[26] D.E. Nineham et al., Historicity and Chronology in the New Testament, “The Empty Tomb and the Resurrection,” (London: SPCK, 1965), p. 125.

[27] See “Martyr,” Encyclopedia Britannica Online, http:// members.eb.com/bol/topic?eu=52459&sctn=2.

[28] “Ancient Rome,” Encyclopedia Britannica Online, http:// members.eb.com/bol/topic?eu=109199&sctn=6. Although the movement “spread with relative slowness” in the first and second centuries, in the face of persecution its growth rate was surprisingly high for so revolutionary a doctrine.

[29] Moreover, as discussed earlier, the fact that the first appearances of Jesus were not to the Apostles, but instead to women, tends to indicate further authenticity that the alleged appearances were real events of some kind. As C.F.D. Moule comments, “It is difficult to explain how a story that grew up late and took shape merely in accord with the supposed demands of apologetic came to be framed in terms almost exclusively of women witnesses, who, as such, were notoriously invalid witnesses according to Jewish principles of evidence.” C.F.D. Moule, editor, The Significance of the Message of the Resurrection for Faith in Jesus Christ (London: S.C.M. Press, 1968), p. 9.

[30] Norman Perrin, The Resurrection According to Matthew, Mark, and Luke (Philadelphia, PA: Fortress Press, 1974), p. 80.

[31] “Contemporary Scholarship and the Historical Evidence for the Resurrection of Jesus Christ,” article by William Lane Craig, http:// www.leaderu.com/truth/1truth22.html

[32] E. Earle Ellis, The Gospel of Luke (London: Nelson, 1966), p. 273.

[33] For a deeper discussion of this, see Craig, “Contemporary Scholarship and the Historical Evidence for the Resurrection of Jesus Christ.”

[34] Ibid.

[35] “Hallucination,” Encyclopedia Britannica Online, http:// members.eb.com/bol/topic?eu=119400&sctn=11

[36] C.S. Lewis, Miracles: A Preliminary Study (New York, NY: Macmillan Co., 1947). Incidentally, it should also be noted that, as is the case with the women witnesses, had these narratives (of the Apostles’ failure to recognize Jesus) been fabricated or mythological, it is unlikely the writers would have included them, since such embarrassing statements would probably pose grave difficulties to the rise of Christianity.

[37] Craig, “Contemporary Scholarship and the Historical Evidence for the Resurrection of Jesus Christ.”

[38] Ibid.

[39] Keith M. Parsons, “Uncovering the Other Side of the Debate,” Philo, vol. 2, no. 1, http://secularhumanism.org/library/philo/parsons_2_1.html

[40] Clark Pinnock, “The Tombstone That Trembled,” Christianity Today, April 12, 1968, p. 8 .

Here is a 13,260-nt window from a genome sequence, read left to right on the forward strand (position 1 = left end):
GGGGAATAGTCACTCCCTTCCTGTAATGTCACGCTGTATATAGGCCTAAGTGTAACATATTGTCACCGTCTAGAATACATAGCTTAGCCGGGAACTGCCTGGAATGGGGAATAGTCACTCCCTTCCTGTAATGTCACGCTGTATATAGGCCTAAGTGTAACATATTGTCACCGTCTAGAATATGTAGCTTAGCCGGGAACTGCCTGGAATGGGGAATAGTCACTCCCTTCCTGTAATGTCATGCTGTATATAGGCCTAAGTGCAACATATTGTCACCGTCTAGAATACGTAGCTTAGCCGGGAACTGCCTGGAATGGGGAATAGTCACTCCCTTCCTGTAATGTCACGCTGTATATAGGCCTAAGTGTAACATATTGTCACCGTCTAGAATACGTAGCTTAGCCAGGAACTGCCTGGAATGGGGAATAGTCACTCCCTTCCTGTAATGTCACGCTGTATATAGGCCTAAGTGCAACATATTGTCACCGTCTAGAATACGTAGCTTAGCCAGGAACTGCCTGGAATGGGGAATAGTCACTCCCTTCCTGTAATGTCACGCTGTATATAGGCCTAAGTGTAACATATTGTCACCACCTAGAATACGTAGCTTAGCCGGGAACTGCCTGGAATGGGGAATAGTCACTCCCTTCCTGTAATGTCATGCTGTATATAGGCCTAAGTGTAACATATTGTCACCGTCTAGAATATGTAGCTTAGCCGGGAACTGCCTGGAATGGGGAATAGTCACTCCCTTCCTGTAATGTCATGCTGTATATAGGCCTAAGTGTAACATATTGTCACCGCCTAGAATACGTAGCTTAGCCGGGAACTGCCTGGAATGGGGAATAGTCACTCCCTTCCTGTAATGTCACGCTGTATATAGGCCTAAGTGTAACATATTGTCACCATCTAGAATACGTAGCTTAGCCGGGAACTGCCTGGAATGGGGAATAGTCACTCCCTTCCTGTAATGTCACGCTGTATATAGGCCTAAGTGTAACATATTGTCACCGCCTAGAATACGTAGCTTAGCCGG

[41] See Stephen Hawking, The Illustrated A Brief History of Time (New York, NY: Bantam Books, 1996), p. 67. Note: In Hawking’s alternative “no boundary” proposal (which is a highly controversial model rejected even by some of Hawking’s own colleagues, namely Roger Penrose), the notion that the universe has neither beginning nor end is something that exists in mathematical terms only using imaginary numbers and does not correspond to reality, as Hawking himself admits: “Only if we could picture the universe in terms of imaginary time would there be no [beginning]. . . . When one goes back to the real time in which we live, however . . . the universe has a beginning” (p. 179). Hawking confesses, “I don’t demand that a theory correspond to reality because I don’t know what it is. . . . I take the positivist viewpoint that a physical theory is just a mathematical model and that it is meaningless to ask whether it corresponds to reality.” But he does acknowledge that even according to his model, the universe, in fact, did begin to exist, though he attributes its existence to absolute nothingness: “[The universe] would quite literally be created out of nothing: not just out of the vacuum, but out of absolutely nothing at all, because there is nothing outside the universe.” Stephen Hawking and Roger Penrose, The Nature of Space and Time (Princeton, NJ: Princeton University Press, 1996), p. 121; 3-4; 85. For a brief treatment of Hawking’s no boundary proposal, see Craig, “The Ultimate Question of Origins,” http://www.leaderu.com/offices/billcraig/ docs/ultimatequestion.html#text47

[42] Hawking, The Illustrated A Brief History of Time, p. 181.

[43] Ibid., p. 163.

[44] This excerpt is derived from Bill Wilson, The Best of Josh McDowell (Nashville, TN: T. Nelson, 1993).

[45] Tom Anderson, And the Truth Shall Set You Free, independent publication; http://www.anderson-law-firm.com/tta/tta-index.htm.

[46] Lee Strobel, The Case for Faith (Grand Rapids, MI: Zondervan Publishing House, 2000).

[47] Anderson, And the Truth Shall Set You Free.

[48] Simon Greenleaf, The Testimony of the Evangelists (Grand Rapids, MI: Kregel Publications, 1995). Originally published: New York, NY: J.C. & Co., 1874.

[49] 49 The Guinness Book of World Records, 1991 edition (New York, NY: Facts on File, 1991), p. 547.

[50] Strobel, The Case for Christ. For a far deeper analysis of the life, death, and resurrection of Jesus, see Michael J. Wilkins and J.P. Moreland, general editors, Jesus Under Fire (Grand Rapids, MI: Zondervan Publishing House, 1995).